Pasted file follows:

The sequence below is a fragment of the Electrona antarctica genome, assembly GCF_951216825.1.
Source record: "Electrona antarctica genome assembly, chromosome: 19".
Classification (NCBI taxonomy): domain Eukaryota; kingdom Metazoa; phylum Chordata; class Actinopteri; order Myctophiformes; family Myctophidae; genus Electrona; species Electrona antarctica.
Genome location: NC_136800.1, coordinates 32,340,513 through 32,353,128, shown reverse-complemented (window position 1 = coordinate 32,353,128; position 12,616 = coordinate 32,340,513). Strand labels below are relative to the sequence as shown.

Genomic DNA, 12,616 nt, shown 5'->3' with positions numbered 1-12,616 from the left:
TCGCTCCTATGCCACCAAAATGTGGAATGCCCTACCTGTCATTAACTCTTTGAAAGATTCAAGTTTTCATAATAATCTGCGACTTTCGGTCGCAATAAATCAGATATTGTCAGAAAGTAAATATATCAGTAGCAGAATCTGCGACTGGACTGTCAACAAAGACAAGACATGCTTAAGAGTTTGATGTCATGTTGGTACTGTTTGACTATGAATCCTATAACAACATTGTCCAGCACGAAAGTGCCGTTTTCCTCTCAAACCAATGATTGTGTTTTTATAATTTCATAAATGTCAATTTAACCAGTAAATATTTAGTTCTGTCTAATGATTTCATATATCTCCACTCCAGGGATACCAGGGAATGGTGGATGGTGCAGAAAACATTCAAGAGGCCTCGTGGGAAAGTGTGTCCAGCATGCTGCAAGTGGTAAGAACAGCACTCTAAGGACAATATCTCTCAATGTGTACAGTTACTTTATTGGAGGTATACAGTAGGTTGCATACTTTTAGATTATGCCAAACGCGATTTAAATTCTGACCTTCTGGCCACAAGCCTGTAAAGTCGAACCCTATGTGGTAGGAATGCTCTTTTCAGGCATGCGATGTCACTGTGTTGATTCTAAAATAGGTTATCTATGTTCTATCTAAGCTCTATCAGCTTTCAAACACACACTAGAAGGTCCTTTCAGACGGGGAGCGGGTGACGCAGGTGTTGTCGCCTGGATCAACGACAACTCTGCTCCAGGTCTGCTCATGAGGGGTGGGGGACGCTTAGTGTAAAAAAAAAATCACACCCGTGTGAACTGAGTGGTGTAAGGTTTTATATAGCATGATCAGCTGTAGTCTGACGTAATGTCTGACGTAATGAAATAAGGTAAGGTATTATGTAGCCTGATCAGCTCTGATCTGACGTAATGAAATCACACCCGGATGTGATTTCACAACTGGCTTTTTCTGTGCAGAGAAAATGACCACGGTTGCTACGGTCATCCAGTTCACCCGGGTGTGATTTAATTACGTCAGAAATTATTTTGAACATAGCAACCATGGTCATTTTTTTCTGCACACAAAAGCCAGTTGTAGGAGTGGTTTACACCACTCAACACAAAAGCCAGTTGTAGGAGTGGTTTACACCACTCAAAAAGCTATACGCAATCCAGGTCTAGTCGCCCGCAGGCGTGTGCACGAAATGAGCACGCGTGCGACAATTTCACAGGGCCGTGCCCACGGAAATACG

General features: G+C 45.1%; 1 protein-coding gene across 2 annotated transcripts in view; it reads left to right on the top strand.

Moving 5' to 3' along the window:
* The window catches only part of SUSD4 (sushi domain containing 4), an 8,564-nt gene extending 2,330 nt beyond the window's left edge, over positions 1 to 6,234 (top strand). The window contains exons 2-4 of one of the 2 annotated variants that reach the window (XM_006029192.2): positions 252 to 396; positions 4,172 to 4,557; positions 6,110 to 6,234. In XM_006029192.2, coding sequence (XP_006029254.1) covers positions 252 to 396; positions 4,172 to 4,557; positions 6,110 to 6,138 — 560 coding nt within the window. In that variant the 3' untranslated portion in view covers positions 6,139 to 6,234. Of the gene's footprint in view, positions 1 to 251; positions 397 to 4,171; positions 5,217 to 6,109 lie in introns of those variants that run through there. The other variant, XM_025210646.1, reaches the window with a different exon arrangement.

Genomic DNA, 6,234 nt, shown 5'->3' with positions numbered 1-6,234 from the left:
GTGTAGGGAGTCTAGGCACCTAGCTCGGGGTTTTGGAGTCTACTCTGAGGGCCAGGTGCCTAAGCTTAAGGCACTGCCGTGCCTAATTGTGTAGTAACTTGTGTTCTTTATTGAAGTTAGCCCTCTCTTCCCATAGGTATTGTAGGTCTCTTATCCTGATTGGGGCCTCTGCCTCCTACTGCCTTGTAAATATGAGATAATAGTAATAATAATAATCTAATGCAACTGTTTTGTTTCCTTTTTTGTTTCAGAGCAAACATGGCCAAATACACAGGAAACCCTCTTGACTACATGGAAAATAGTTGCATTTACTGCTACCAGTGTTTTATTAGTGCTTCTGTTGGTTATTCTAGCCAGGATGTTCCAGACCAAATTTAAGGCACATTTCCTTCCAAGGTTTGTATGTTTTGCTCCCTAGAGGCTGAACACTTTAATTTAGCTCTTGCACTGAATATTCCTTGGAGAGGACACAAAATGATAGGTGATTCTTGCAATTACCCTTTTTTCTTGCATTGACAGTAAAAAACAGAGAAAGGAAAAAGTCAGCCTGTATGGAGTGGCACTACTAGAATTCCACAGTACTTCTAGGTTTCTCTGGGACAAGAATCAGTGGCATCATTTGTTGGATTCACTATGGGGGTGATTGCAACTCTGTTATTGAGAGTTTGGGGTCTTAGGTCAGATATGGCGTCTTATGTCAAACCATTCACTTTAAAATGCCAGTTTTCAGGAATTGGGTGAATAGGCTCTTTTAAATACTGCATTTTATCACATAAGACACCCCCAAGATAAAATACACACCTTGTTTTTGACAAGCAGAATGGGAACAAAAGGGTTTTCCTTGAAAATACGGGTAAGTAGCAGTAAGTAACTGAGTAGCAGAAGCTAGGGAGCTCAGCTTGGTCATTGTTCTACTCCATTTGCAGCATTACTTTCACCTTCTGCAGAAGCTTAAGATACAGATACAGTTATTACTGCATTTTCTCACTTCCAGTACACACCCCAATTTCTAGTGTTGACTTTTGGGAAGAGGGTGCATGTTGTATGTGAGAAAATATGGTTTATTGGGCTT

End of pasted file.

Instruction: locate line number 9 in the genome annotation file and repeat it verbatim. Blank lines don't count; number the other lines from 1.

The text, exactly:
* The window catches only part of SUSD4 (sushi domain containing 4), an 8,564-nt gene extending 2,330 nt beyond the window's left edge, over positions 1 to 6,234 (top strand). The window contains exons 2-4 of one of the 2 annotated variants that reach the window (XM_006029192.2): positions 252 to 396; positions 4,172 to 4,557; positions 6,110 to 6,234. In XM_006029192.2, coding sequence (XP_006029254.1) covers positions 252 to 396; positions 4,172 to 4,557; positions 6,110 to 6,138 — 560 coding nt within the window. In that variant the 3' untranslated portion in view covers positions 6,139 to 6,234. Of the gene's footprint in view, positions 1 to 251; positions 397 to 4,171; positions 5,217 to 6,109 lie in introns of those variants that run through there. The other variant, XM_025210646.1, reaches the window with a different exon arrangement.